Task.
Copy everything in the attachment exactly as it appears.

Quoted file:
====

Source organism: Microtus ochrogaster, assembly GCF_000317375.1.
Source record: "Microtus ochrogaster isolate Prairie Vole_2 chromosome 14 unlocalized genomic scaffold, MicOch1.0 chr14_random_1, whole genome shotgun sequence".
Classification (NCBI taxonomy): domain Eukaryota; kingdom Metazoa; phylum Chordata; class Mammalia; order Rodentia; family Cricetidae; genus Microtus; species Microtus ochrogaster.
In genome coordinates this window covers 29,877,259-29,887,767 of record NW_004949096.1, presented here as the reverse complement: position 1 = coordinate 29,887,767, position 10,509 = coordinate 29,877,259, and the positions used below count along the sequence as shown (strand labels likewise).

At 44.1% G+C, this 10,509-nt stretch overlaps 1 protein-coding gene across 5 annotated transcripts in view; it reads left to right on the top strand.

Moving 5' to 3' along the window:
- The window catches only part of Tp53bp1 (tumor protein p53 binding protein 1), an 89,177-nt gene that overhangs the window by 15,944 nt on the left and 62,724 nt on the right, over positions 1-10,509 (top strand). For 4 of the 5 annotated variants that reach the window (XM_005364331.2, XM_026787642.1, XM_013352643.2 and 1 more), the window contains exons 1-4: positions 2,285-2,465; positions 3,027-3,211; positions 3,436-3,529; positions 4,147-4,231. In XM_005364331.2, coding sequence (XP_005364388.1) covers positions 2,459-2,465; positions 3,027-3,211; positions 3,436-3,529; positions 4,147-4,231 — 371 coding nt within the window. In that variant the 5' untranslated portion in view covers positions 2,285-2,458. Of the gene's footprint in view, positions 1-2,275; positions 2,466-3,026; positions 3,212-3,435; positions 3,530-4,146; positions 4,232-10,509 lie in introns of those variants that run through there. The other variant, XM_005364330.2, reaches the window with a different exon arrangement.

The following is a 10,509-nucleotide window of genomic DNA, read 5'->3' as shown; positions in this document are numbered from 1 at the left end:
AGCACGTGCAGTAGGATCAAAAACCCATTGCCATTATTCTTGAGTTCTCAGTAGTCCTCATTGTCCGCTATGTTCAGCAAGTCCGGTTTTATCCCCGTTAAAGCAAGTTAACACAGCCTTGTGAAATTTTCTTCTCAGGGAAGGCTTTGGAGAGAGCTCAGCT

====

Source organism: Microtus ochrogaster, assembly GCF_000317375.1.
Source record: "Microtus ochrogaster isolate Prairie Vole_2 chromosome 14 unlocalized genomic scaffold, MicOch1.0 chr14_random_1, whole genome shotgun sequence".
Classification (NCBI taxonomy): domain Eukaryota; kingdom Metazoa; phylum Chordata; class Mammalia; order Rodentia; family Cricetidae; genus Microtus; species Microtus ochrogaster.
In genome coordinates this window covers 29,877,259-29,887,767 of record NW_004949096.1, presented here as the reverse complement: position 1 = coordinate 29,887,767, position 10,509 = coordinate 29,877,259, and the positions used below count along the sequence as shown (strand labels likewise).

At 44.1% G+C, this 10,509-nt stretch overlaps 1 protein-coding gene across 5 annotated transcripts in view; it reads left to right on the top strand.

Moving 5' to 3' along the window:
- The window catches only part of Tp53bp1 (tumor protein p53 binding protein 1), an 89,177-nt gene that overhangs the window by 15,944 nt on the left and 62,724 nt on the right, over positions 1-10,509 (top strand). For 4 of the 5 annotated variants that reach the window (XM_005364331.2, XM_026787642.1, XM_013352643.2 and 1 more), the window contains exons 1-4: positions 2,285-2,465; positions 3,027-3,211; positions 3,436-3,529; positions 4,147-4,231. In XM_005364331.2, coding sequence (XP_005364388.1) covers positions 2,459-2,465; positions 3,027-3,211; positions 3,436-3,529; positions 4,147-4,231 — 371 coding nt within the window. In that variant the 5' untranslated portion in view covers positions 2,285-2,458. Of the gene's footprint in view, positions 1-2,275; positions 2,466-3,026; positions 3,212-3,435; positions 3,530-4,146; positions 4,232-10,509 lie in introns of those variants that run through there. The other variant, XM_005364330.2, reaches the window with a different exon arrangement.

The following is a 10,509-nucleotide window of genomic DNA, read 5'->3' as shown; positions in this document are numbered from 1 at the left end:
AGCACGTGCAGTAGGATCAAAAACCCATTGCCATTATTCTTGAGTTCTCAGTAGTCCTCATTGTCCGCTATGTTCAGCAAGTCCGGTTTTATCCCCGTTAAAGCAAGTTAACACAGCCTTGTGAAATTTTCTTCTCAGGGAAGGCTTTGGAGAGAGCTCAGCT